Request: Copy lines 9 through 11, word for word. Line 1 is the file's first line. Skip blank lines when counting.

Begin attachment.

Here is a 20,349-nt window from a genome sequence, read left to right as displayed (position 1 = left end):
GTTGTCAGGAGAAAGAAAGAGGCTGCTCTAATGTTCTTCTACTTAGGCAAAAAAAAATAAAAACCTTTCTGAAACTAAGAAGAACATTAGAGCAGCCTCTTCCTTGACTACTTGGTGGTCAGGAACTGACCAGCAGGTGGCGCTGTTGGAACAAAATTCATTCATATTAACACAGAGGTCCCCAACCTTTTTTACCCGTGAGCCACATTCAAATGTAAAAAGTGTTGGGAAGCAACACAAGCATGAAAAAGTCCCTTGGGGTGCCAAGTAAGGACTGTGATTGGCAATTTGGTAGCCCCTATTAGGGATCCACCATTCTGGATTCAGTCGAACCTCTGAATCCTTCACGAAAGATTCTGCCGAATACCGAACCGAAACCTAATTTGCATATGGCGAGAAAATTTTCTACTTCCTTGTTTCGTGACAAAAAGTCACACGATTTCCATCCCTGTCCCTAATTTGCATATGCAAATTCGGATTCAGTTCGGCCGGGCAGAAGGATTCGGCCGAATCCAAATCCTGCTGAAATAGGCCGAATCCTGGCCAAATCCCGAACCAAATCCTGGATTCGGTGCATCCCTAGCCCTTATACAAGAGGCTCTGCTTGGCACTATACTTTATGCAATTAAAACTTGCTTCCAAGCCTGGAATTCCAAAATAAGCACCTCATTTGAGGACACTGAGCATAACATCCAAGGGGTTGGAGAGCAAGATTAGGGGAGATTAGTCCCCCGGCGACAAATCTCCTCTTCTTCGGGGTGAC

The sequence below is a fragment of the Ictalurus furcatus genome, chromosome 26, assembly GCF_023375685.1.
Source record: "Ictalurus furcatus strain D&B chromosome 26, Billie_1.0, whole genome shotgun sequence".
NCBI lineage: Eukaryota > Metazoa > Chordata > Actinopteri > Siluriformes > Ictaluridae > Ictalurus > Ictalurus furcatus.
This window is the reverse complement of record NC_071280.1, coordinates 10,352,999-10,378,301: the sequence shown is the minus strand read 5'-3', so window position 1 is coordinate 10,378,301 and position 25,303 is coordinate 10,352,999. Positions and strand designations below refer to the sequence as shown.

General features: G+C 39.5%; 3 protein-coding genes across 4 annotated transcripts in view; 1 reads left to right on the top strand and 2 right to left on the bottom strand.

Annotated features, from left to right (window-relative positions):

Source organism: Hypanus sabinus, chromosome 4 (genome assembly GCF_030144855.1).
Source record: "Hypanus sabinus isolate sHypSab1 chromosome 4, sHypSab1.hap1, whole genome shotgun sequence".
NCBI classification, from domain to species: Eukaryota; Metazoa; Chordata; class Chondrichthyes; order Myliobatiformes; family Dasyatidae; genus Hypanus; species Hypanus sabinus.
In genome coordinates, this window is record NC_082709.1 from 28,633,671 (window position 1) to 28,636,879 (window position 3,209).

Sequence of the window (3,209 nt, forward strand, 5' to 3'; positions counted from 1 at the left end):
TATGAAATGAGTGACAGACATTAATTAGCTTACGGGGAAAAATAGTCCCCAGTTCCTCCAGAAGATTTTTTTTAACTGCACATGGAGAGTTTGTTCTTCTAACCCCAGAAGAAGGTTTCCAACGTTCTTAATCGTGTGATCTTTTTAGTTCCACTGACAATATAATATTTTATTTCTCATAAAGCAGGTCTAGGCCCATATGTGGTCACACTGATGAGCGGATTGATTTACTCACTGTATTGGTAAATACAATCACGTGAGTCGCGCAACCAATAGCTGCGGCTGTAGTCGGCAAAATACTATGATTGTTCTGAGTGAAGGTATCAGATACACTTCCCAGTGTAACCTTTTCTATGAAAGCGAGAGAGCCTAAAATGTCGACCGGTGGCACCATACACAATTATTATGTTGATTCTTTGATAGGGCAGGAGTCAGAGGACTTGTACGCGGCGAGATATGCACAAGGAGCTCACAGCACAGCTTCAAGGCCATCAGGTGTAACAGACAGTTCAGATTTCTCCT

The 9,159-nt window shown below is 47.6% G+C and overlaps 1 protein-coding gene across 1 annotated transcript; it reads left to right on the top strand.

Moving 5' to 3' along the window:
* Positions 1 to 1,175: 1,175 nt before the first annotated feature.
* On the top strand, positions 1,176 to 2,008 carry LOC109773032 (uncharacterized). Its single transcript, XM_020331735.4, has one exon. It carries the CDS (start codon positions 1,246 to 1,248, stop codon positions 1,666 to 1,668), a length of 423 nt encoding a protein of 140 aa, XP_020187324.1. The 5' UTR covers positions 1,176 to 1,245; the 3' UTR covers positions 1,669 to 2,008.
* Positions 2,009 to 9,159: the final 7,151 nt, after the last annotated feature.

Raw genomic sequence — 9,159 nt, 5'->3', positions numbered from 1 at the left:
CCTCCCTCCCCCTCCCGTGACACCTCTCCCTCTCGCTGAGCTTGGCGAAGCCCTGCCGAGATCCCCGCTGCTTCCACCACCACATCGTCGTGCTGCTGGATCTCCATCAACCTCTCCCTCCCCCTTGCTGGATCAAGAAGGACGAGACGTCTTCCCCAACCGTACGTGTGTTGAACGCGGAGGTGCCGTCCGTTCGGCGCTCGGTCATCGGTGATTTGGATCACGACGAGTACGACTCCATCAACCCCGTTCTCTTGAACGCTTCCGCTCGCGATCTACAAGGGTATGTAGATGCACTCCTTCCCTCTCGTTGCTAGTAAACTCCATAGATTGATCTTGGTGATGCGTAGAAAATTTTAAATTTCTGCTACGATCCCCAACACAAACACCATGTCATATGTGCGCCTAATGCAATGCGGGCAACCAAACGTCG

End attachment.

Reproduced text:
Source organism: Hypanus sabinus, chromosome 4 (genome assembly GCF_030144855.1).
Source record: "Hypanus sabinus isolate sHypSab1 chromosome 4, sHypSab1.hap1, whole genome shotgun sequence".
NCBI classification, from domain to species: Eukaryota; Metazoa; Chordata; class Chondrichthyes; order Myliobatiformes; family Dasyatidae; genus Hypanus; species Hypanus sabinus.